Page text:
Last night’s Miss USA pageant crowned Miss Rhode Island, 20-year-old Olivia Culpo, as the ultimate winner. Culpo, who is a sophomore philosophy student at Boston University, is also a multi-hypenate of impressive dimensions: model, aspiring actress, and cellist. While pageants are not necessarily strangers to classical music as the talent portion of the competition, Ms. Culpo has demonstrated in interviews that her cello studies, which began at age 6, were integral to her personal development. With the fervor that the Miss USA and other affiliated pageants create, Culpo’s role as a spokesperson for the classical music community who has nothing but good things to say about the value of musical studies will doubtless be excellent exposure for the music world. Culpo, in a profile on Boldfacers.com, speaks of the positive influence that her musical family had on the development of her personality and character–teaching her lessons about work ethic and discipline.
Culpo’s mother is a professional violist, and Culpo herself grew up playing in such New England institutions as the Rhode Island Philharmonic Youth Orchestra and the Boston Youth Symphony Orchestra, even performing in her youth symphony at Carnegie Hall. Culpo impressed judges at the pageant with her poised and well-thought-out answers to questions. The newest Miss USA offered her thoughts on pageants to Boldfacers, and the advice she offered isn’t just for those interested in winning a giant sparkly crown, either–it’s just as valid for performing musicians everywhere:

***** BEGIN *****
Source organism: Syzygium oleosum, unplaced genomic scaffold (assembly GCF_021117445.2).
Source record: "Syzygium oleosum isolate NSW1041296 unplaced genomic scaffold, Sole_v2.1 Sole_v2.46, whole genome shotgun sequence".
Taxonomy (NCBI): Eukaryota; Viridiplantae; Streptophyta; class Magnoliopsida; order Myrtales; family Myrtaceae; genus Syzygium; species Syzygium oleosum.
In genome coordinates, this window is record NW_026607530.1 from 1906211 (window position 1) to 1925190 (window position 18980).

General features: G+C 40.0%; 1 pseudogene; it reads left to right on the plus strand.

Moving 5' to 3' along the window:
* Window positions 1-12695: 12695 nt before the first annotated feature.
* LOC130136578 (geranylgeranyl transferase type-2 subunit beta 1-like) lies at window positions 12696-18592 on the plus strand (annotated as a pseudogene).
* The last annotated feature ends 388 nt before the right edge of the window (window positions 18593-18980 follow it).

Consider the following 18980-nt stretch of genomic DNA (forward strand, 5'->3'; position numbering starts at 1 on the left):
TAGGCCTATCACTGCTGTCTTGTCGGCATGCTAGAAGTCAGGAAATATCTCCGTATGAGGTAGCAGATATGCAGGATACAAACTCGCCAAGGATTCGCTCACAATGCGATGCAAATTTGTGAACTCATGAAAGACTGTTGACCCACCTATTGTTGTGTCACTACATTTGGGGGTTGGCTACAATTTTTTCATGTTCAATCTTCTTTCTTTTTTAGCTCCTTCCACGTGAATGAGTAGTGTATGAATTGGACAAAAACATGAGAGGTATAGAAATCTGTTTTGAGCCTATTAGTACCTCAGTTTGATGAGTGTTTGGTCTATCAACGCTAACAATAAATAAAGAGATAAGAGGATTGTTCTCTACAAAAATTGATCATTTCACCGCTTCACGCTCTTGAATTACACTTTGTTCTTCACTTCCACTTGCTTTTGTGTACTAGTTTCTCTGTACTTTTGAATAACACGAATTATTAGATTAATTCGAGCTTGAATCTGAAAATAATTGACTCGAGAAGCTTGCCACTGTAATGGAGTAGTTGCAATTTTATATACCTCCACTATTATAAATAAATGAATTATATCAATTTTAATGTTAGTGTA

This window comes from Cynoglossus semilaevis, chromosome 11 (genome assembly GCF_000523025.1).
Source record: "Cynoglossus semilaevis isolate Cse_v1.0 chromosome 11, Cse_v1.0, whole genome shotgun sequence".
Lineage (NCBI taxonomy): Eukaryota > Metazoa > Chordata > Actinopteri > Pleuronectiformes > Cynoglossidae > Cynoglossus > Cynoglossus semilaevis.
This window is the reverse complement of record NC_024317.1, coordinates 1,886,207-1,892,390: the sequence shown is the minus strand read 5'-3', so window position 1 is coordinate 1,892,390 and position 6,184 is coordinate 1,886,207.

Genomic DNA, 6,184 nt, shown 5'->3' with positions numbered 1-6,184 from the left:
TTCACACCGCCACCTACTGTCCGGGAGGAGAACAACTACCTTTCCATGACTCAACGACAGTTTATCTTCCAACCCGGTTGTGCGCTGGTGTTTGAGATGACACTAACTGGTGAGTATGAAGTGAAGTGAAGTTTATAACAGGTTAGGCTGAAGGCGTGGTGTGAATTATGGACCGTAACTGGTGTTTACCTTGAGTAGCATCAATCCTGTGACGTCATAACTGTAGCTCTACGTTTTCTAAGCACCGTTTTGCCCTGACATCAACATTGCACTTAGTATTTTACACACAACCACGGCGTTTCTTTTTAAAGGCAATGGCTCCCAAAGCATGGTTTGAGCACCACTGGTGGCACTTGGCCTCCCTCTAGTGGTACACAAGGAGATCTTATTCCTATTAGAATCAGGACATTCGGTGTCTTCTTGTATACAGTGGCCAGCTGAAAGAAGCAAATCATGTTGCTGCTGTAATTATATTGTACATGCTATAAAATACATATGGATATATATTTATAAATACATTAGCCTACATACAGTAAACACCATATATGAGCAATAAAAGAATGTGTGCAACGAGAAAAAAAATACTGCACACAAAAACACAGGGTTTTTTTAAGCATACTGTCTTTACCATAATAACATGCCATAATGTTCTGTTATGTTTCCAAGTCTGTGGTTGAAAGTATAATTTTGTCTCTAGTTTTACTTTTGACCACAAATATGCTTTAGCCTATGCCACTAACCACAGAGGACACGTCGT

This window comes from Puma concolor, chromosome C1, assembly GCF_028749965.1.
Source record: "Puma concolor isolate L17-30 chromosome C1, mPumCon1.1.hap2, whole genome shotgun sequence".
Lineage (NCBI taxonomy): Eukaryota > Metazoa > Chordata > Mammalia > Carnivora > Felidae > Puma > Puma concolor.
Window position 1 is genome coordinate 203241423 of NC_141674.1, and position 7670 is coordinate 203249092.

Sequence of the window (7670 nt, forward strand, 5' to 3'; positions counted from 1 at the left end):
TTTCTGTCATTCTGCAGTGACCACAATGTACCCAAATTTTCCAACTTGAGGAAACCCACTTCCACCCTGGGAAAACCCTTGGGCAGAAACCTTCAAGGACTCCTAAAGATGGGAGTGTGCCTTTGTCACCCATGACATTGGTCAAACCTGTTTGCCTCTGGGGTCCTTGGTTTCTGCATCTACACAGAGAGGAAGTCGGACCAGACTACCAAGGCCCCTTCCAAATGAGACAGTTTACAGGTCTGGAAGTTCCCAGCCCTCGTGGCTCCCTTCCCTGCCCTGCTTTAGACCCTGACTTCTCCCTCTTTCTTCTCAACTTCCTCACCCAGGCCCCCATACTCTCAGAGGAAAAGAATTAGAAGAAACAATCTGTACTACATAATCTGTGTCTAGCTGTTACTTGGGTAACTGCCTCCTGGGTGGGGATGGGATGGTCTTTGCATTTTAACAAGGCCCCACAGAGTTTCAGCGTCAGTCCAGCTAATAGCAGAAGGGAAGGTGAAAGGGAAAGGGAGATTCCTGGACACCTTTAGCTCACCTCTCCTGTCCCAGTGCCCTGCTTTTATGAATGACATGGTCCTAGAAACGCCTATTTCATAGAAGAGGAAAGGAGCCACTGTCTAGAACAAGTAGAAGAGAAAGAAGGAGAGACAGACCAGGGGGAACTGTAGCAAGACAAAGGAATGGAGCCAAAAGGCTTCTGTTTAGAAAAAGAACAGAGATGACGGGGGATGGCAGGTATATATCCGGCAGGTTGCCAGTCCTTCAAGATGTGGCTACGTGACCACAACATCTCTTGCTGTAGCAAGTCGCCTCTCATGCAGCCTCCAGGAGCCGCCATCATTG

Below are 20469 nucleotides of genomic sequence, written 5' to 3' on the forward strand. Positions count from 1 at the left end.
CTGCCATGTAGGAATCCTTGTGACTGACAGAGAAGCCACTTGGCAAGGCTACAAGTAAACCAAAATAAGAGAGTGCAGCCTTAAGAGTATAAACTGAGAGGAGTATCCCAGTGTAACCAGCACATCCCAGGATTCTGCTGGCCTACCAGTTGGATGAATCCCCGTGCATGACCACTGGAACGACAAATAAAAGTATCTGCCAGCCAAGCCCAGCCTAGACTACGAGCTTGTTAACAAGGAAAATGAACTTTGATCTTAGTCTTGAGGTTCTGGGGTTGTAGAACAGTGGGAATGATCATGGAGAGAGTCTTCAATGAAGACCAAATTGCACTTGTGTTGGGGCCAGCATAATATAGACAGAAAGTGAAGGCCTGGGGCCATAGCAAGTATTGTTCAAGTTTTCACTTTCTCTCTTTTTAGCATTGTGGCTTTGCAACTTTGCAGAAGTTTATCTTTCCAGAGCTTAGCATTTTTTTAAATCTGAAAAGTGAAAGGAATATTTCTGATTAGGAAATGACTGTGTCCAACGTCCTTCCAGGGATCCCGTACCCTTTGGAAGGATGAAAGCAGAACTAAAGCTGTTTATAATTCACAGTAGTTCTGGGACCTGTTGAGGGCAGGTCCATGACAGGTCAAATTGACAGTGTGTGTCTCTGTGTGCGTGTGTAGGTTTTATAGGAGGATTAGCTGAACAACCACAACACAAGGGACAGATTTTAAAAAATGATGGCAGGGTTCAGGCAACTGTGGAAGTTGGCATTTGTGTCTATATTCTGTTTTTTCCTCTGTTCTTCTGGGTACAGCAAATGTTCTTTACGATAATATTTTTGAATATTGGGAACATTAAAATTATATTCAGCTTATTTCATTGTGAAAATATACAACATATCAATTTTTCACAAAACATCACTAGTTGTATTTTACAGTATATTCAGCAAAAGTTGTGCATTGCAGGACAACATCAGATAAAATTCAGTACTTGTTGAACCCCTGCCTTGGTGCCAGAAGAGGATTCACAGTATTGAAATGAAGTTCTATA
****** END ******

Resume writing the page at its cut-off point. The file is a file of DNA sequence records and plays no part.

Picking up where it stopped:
Pageants are an awesome opportunity to learn more about yourself and achieve the confidence that is ideal to succeeding in anything. Despite popular belief, the pageant world explores beauty that is much more than skin-deep. Your time on stage is your opportunity to showcase the real you: the background, talents, and values that make up your own unique and beautiful presence. You don’t do well in pageants by trying to be or act like another person. You win by being YOU.